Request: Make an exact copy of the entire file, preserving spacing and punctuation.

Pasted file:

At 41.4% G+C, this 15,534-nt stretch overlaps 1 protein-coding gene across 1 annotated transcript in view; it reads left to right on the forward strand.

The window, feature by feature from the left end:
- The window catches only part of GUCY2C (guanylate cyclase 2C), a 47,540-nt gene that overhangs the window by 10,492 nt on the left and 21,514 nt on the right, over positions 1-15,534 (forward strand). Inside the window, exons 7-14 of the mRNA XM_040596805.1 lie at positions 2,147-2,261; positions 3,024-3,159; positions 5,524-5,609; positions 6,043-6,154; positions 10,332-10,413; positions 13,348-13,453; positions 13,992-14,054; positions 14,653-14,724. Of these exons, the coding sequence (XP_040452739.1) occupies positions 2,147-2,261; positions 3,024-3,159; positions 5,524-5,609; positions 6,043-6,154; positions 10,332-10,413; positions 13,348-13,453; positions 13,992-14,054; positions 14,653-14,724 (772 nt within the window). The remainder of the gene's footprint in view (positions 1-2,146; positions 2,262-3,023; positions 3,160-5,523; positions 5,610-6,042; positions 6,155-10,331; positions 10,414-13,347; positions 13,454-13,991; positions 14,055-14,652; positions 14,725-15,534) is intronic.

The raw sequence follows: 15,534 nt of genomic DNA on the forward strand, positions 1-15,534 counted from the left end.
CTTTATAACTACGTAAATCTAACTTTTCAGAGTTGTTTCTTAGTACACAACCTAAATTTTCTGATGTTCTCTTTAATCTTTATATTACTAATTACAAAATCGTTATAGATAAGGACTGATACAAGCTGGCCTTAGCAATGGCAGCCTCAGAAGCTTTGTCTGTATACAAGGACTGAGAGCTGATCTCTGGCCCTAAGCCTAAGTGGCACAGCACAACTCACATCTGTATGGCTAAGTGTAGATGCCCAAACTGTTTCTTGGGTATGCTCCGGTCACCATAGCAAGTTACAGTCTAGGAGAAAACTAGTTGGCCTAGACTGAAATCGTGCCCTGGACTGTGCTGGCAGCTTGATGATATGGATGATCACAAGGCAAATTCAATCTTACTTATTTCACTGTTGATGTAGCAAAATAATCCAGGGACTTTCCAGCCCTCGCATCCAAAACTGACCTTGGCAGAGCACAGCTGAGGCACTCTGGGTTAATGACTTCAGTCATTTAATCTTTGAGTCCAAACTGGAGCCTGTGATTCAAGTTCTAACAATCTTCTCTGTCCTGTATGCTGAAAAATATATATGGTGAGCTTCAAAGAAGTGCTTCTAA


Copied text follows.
At 41.4% G+C, this 15,534-nt stretch overlaps 1 protein-coding gene across 1 annotated transcript in view; it reads left to right on the forward strand.

The window, feature by feature from the left end:
- The window catches only part of GUCY2C (guanylate cyclase 2C), a 47,540-nt gene that overhangs the window by 10,492 nt on the left and 21,514 nt on the right, over positions 1-15,534 (forward strand). Inside the window, exons 7-14 of the mRNA XM_040596805.1 lie at positions 2,147-2,261; positions 3,024-3,159; positions 5,524-5,609; positions 6,043-6,154; positions 10,332-10,413; positions 13,348-13,453; positions 13,992-14,054; positions 14,653-14,724. Of these exons, the coding sequence (XP_040452739.1) occupies positions 2,147-2,261; positions 3,024-3,159; positions 5,524-5,609; positions 6,043-6,154; positions 10,332-10,413; positions 13,348-13,453; positions 13,992-14,054; positions 14,653-14,724 (772 nt within the window). The remainder of the gene's footprint in view (positions 1-2,146; positions 2,262-3,023; positions 3,160-5,523; positions 5,610-6,042; positions 6,155-10,331; positions 10,414-13,347; positions 13,454-13,991; positions 14,055-14,652; positions 14,725-15,534) is intronic.

The raw sequence follows: 15,534 nt of genomic DNA on the forward strand, positions 1-15,534 counted from the left end.
CTTTATAACTACGTAAATCTAACTTTTCAGAGTTGTTTCTTAGTACACAACCTAAATTTTCTGATGTTCTCTTTAATCTTTATATTACTAATTACAAAATCGTTATAGATAAGGACTGATACAAGCTGGCCTTAGCAATGGCAGCCTCAGAAGCTTTGTCTGTATACAAGGACTGAGAGCTGATCTCTGGCCCTAAGCCTAAGTGGCACAGCACAACTCACATCTGTATGGCTAAGTGTAGATGCCCAAACTGTTTCTTGGGTATGCTCCGGTCACCATAGCAAGTTACAGTCTAGGAGAAAACTAGTTGGCCTAGACTGAAATCGTGCCCTGGACTGTGCTGGCAGCTTGATGATATGGATGATCACAAGGCAAATTCAATCTTACTTATTTCACTGTTGATGTAGCAAAATAATCCAGGGACTTTCCAGCCCTCGCATCCAAAACTGACCTTGGCAGAGCACAGCTGAGGCACTCTGGGTTAATGACTTCAGTCATTTAATCTTTGAGTCCAAACTGGAGCCTGTGATTCAAGTTCTAACAATCTTCTCTGTCCTGTATGCTGAAAAATATATATGGTGAGCTTCAAAGAAGTGCTTCTAA